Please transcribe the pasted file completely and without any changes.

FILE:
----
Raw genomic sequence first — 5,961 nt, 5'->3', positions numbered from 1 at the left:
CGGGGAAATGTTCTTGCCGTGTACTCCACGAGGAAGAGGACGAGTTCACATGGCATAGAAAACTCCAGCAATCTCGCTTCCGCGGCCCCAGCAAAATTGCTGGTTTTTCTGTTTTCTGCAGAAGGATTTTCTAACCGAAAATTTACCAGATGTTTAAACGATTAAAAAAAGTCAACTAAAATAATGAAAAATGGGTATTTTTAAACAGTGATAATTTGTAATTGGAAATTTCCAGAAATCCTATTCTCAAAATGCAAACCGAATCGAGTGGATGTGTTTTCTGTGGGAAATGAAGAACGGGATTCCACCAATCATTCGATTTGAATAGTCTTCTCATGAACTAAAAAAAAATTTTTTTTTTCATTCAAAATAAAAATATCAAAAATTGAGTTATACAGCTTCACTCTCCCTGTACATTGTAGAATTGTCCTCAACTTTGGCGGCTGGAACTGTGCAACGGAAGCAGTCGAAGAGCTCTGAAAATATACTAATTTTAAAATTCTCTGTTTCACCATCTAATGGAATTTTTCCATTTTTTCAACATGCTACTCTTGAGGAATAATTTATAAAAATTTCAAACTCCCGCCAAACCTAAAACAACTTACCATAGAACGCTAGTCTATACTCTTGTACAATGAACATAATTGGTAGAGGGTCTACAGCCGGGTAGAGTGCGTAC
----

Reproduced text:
Raw genomic sequence first — 5,961 nt, 5'->3', positions numbered from 1 at the left:
CGGGGAAATGTTCTTGCCGTGTACTCCACGAGGAAGAGGACGAGTTCACATGGCATAGAAAACTCCAGCAATCTCGCTTCCGCGGCCCCAGCAAAATTGCTGGTTTTTCTGTTTTCTGCAGAAGGATTTTCTAACCGAAAATTTACCAGATGTTTAAACGATTAAAAAAAGTCAACTAAAATAATGAAAAATGGGTATTTTTAAACAGTGATAATTTGTAATTGGAAATTTCCAGAAATCCTATTCTCAAAATGCAAACCGAATCGAGTGGATGTGTTTTCTGTGGGAAATGAAGAACGGGATTCCACCAATCATTCGATTTGAATAGTCTTCTCATGAACTAAAAAAAAATTTTTTTTTTCATTCAAAATAAAAATATCAAAAATTGAGTTATACAGCTTCACTCTCCCTGTACATTGTAGAATTGTCCTCAACTTTGGCGGCTGGAACTGTGCAACGGAAGCAGTCGAAGAGCTCTGAAAATATACTAATTTTAAAATTCTCTGTTTCACCATCTAATGGAATTTTTCCATTTTTTCAACATGCTACTCTTGAGGAATAATTTATAAAAATTTCAAACTCCCGCCAAACCTAAAACAACTTACCATAGAACGCTAGTCTATACTCTTGTACAATGAACATAATTGGTAGAGGGTCTACAGCCGGGTAGAGTGCGTAC